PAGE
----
New Jersey Attorney General Gurbir S. Grewal Files Antitrust Lawsuit Against Twenty Generic Drug Companies

New Jersey and a coalition of 43 other States have filed an antitrust lawsuit on May 12, 2019 accusing 20 generic drug companies of conspiring to artificially inflate the prices of over one hundred generic drugs, in violation of federal and state antitrust and consumer protection laws.

New Jersey Attorney General Gurbir S. Grewal - Photo Courtesy - State of New JerseyNew Jersey Attorney General Gurbir S. Grewal

Besides the 20 generic drug companies, the complaint named 16 individuals including an Indian origin woman Nisha Patel (Collegeville, PA) of Teva Pharmaceuticals as defendants.

The 16 individual defendants are drug company executives responsible for sales, marketing, pricing and operations and “involved in one of the most egregious and damaging price-fixing conspiracies in the history of the United States”.

List of NJ Drug Companies Involved in Price Fixing

Of the 20 generic drug companies sued, eleven corporate pharmaceutical defendants are based in Princeton, Parsippany, Bridgewater, Mahwah, Dayton, Fairfield, North Peapack and North Pennigton, New Jersey.

* Actavis Holdco US, Inc., Parsippany, NJ
* Actavis Pharma, Inc., Parsippany, NJ
* Amneal Pharmaceuticals, Inc., Bridgewater, NJ
* Aurobindo Pharma U.S.A., Inc., Dayton, NJ
* Breckenridge Pharmaceutical, Inc., Fairfield, NJ
* Dr. Reddy’s Laboratories, Inc., Princeton, NJ
* Glenmark Pharmaceuticals Inc. USA, Mahwah, NJ
* Greenstone LLC, North Peapack, NJ
* Sandoz, Inc., Princeton, NJ
* Wockhardt USA, LLC, Parsippany, NJ
* Zydus Pharmaceuticals (USA), Inc., North Pennington, NJ

According to the complaint:

…the collusive activity peaked between July 2013 and January 2015, when one of the participants in the alleged conspiracy, Teva Pharmaceuticals USA, Inc., is alleged to have significantly raised prices on about 387 formulations of 112 different generic drugs. The size of the alleged price increases varies, but a number of drugs saw their prices soar by “well over 1,000 percent.”

…A cornerstone of the conspiracy was an understanding among the defendant companies that they would cooperate on pricing so each company could maintain a “fair share” of the various generic drug markets. At the same time, the companies also colluded to “significantly raise prices on as many drugs as possible.”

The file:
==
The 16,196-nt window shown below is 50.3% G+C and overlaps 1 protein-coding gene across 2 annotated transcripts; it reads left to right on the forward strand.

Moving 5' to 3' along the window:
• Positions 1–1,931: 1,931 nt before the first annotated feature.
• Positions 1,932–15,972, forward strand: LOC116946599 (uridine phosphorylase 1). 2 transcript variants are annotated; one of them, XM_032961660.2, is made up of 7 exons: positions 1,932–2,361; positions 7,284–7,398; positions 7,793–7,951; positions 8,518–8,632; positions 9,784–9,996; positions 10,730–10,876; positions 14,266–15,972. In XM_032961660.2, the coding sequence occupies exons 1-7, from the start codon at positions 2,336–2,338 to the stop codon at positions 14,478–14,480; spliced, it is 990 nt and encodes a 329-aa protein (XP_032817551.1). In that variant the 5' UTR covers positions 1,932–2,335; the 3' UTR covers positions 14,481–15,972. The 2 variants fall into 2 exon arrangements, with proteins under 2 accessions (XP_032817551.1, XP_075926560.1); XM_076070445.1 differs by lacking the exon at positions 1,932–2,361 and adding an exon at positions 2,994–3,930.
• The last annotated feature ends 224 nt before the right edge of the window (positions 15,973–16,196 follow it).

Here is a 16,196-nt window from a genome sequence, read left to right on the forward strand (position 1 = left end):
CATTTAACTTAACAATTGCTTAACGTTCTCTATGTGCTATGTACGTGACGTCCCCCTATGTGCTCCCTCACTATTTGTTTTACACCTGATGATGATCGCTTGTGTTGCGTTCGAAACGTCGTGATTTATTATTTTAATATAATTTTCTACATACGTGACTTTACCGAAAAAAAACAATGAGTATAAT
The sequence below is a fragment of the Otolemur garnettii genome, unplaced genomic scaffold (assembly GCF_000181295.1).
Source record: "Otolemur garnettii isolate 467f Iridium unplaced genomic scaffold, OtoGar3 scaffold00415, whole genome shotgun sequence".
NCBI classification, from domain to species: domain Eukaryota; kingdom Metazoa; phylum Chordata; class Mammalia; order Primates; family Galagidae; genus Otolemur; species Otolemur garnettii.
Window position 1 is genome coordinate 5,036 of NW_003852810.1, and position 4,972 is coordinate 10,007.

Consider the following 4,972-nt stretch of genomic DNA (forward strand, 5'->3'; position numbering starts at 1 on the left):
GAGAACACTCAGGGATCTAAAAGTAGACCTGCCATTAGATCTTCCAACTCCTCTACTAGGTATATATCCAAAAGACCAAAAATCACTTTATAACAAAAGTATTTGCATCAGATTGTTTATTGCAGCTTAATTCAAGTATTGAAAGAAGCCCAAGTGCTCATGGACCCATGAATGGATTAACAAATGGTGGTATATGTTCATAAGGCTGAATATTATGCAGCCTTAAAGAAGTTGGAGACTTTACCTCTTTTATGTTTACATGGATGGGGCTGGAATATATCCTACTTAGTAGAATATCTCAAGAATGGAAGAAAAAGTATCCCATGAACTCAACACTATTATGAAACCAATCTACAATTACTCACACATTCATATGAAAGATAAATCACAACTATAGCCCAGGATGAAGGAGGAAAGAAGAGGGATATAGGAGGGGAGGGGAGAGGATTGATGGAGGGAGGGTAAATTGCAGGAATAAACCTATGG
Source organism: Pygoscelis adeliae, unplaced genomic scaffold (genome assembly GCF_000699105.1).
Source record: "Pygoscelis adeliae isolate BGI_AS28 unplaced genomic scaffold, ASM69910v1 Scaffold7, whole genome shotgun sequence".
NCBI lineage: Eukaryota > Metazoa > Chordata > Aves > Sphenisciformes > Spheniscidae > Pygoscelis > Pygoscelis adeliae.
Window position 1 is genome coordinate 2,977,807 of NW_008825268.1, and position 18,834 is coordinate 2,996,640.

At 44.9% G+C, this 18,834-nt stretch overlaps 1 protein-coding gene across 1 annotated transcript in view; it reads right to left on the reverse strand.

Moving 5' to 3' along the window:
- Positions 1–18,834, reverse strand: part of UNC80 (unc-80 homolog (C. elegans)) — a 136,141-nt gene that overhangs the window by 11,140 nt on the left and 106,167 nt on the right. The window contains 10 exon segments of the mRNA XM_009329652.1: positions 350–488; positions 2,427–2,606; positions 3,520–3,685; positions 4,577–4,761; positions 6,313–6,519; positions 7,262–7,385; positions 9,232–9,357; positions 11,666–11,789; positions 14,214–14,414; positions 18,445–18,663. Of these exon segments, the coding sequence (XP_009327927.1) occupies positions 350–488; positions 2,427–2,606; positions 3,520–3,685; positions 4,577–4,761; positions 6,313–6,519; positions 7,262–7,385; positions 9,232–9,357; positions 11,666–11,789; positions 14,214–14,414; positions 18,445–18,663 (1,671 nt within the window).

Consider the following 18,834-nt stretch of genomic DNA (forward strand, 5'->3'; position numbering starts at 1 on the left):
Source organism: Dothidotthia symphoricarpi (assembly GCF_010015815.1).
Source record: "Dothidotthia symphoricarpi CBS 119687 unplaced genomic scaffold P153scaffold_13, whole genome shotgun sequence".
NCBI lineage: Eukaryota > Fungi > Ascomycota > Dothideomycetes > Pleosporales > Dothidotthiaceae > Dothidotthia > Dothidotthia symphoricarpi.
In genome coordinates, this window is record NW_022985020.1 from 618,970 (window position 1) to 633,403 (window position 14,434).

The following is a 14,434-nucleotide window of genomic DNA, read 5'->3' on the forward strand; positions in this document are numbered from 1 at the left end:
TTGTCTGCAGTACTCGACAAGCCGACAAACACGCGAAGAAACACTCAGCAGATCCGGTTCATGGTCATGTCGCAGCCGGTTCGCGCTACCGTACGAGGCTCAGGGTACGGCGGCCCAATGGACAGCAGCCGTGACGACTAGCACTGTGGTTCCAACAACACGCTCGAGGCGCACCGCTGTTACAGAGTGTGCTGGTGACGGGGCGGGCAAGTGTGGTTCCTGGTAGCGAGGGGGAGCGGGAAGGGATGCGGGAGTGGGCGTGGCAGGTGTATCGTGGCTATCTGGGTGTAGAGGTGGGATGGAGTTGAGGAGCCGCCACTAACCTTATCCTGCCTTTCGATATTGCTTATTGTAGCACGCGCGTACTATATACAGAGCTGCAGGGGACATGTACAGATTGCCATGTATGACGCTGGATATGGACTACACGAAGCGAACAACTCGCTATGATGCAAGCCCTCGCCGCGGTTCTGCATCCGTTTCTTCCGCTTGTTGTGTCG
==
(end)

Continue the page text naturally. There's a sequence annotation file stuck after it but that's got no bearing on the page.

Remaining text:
…Knowing their actions were illegal, corporate conspirators generally chose to talk in person or by cell phone, so as not to create a written record of their conduct.

…During their conversations, the defendant executives frequently used coded terms like “playing nice in the sandbox” and “responsible competitor” to describe their anti-competitive efforts and to reference the industry’s engrained culture of collusion.

…The industry’s many posh trade shows, cocktail parties, dinners, conferences, golf outings and other events provided opportunities for such face-to-face discussions. And when communications were reduced to writing or text messages, the defendants often “took overt and calculated steps to destroy evidence” of them.

…Much of the anti-competitive conduct allegedly occurred in New Jersey, where many of the defendants are based. For example, a January 2014 “industry dinner” at a steakhouse in Bridgewater, NJ, which was attended by at least thirteen high-ranking executives from over five companies.

Drugs Involved in Price-Fixing Conspiracy

Drugs subjected to the unlawful pricing manipulations came from all classes of medication including oral antibiotics, blood thinners, cancer drugs, contraceptives, anti-inflammatory drugs, statins, anti-depressants, medications used to treat HIV, blood pressure medications, and many more.

Some of the drugs involved in price-fixing conspiracy are Fenofibrate (lowers bad cholesterol), Clonidine-TTS Patch & Irbesartan (treats high blood pressure), Tolterodine ER (for overactive bladder), Capecitabine and Temozolomide (cancer drugs), Combivir (HIV & AIDS drug), Dexmeth ER (for ADHD) etc.

Filed in U.S. District Court in Connecticut, the lawsuit seeks damages, civil penalties and actions by the court to restore competition to the generic drug market.

Antitrust Court Documents
Generic Drug Price-Fixing Conspiracy Complaint

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